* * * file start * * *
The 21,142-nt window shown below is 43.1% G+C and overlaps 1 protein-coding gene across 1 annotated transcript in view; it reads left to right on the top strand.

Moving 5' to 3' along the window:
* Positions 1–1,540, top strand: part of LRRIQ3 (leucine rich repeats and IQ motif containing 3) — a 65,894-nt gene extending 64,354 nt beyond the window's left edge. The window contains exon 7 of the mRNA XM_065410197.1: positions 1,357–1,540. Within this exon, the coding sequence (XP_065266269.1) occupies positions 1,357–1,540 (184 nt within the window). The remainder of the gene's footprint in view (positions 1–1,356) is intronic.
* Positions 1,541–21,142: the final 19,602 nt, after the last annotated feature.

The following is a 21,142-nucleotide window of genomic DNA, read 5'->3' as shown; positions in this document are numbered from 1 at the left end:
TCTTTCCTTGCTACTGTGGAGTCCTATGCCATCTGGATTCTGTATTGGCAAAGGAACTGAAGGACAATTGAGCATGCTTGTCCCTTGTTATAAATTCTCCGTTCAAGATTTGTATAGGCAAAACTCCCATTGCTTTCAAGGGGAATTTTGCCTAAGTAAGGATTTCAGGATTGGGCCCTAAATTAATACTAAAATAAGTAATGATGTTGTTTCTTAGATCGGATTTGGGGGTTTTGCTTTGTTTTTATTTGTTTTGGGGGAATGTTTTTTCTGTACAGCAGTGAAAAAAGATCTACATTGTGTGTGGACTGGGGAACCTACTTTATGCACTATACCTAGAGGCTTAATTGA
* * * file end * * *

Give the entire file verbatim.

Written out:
The 21,142-nt window shown below is 43.1% G+C and overlaps 1 protein-coding gene across 1 annotated transcript in view; it reads left to right on the top strand.

Moving 5' to 3' along the window:
* Positions 1–1,540, top strand: part of LRRIQ3 (leucine rich repeats and IQ motif containing 3) — a 65,894-nt gene extending 64,354 nt beyond the window's left edge. The window contains exon 7 of the mRNA XM_065410197.1: positions 1,357–1,540. Within this exon, the coding sequence (XP_065266269.1) occupies positions 1,357–1,540 (184 nt within the window). The remainder of the gene's footprint in view (positions 1–1,356) is intronic.
* Positions 1,541–21,142: the final 19,602 nt, after the last annotated feature.

The following is a 21,142-nucleotide window of genomic DNA, read 5'->3' as shown; positions in this document are numbered from 1 at the left end:
TCTTTCCTTGCTACTGTGGAGTCCTATGCCATCTGGATTCTGTATTGGCAAAGGAACTGAAGGACAATTGAGCATGCTTGTCCCTTGTTATAAATTCTCCGTTCAAGATTTGTATAGGCAAAACTCCCATTGCTTTCAAGGGGAATTTTGCCTAAGTAAGGATTTCAGGATTGGGCCCTAAATTAATACTAAAATAAGTAATGATGTTGTTTCTTAGATCGGATTTGGGGGTTTTGCTTTGTTTTTATTTGTTTTGGGGGAATGTTTTTTCTGTACAGCAGTGAAAAAAGATCTACATTGTGTGTGGACTGGGGAACCTACTTTATGCACTATACCTAGAGGCTTAATTGA